PASSED – Extended Medicaid Coverage for New Moms (SB58). This session, ACT actively and wholeheartedly supported Governor Dunleavy’s bill to extend postpartum Medicaid coverage from 60 days to 12 months. While this change will take time to go into effect, extending healthcare coverage for new mothers gives more time to address post-birth health issues such as postpartum depression, a condition that increases a family’s risk of entering the child welfare system. Senate Bill 58 passed both the House and Senate with nearly unanimous support.
ESTABLISHED – Governor’s Task Force on Child Care (AO 346). To find a way forward in addressing Alaska’s serious lack of affordable, accessible, high-quality child care, in April Governor Dunleavy announced a new task force to dig in and develop a plan. Given how complex the child care system truly is, advocates are pleased to see this attention to the sector and look forward to the task force’s work over the next year. Initial recommendations due December 2023; final in July 2024.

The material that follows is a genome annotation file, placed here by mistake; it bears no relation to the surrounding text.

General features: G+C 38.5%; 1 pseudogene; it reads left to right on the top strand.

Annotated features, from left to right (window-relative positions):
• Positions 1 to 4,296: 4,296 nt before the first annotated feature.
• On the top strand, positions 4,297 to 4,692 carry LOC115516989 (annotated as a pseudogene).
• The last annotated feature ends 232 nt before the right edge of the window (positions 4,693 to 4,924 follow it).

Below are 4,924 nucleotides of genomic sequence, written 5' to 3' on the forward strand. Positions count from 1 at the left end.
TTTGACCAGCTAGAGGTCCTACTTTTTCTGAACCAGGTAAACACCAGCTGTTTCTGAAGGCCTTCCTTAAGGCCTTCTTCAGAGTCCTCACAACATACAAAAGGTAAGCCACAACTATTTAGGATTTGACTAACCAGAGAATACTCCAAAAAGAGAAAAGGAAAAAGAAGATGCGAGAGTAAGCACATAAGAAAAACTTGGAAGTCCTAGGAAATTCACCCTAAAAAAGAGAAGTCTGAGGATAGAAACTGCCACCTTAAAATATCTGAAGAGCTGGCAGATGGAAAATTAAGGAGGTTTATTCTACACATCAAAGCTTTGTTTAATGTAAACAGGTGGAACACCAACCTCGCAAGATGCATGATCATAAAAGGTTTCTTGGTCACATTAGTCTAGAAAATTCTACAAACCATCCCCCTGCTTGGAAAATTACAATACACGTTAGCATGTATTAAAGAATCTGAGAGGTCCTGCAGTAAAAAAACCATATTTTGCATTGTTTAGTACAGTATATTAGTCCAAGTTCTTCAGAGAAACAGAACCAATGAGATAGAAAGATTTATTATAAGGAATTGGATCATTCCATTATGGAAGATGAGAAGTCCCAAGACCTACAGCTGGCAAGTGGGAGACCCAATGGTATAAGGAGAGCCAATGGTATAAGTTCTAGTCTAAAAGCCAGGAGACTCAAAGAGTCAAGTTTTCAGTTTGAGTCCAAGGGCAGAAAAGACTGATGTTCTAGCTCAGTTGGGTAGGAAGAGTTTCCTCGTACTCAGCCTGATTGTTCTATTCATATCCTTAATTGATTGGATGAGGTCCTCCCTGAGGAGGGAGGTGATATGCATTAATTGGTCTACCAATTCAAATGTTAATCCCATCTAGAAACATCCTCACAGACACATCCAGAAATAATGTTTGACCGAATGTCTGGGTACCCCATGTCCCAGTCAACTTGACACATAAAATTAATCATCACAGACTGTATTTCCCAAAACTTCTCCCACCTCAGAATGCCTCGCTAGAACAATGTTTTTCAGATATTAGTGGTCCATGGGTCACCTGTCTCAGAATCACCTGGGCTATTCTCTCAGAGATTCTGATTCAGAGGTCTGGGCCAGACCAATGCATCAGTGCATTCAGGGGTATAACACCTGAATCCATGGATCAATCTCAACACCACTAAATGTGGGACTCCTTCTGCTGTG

PASSED – FY24 State Budget Investments. While advocates would have liked to see even greater support in this year’s budget, there’s no doubt Alaska is heading in a direction to celebrate. Highlights include:
Child Care – $7.5M in one-time funding for child care worker wage increases (largest state investment in decades)
Head Start – $5M in one-time funding (for a total of $11M)
Pre-K – $3M for first year of universal pre-K grants (total of $8.7M)
K-12 Education – $680 per student in one-time funding (for a total of $6,640 per student) added to the Base Student Allocation (BSA) for K-12 public schools
New Home & Place-Based Child Care – $250,000 in one-time funding for grants and training for friends, family members, and neighbors looking to start home and place-based child care businesses
Trauma/ACES Reduction – $252,200 for grants to reduce childhood trauma and ACES through youth behavioral health services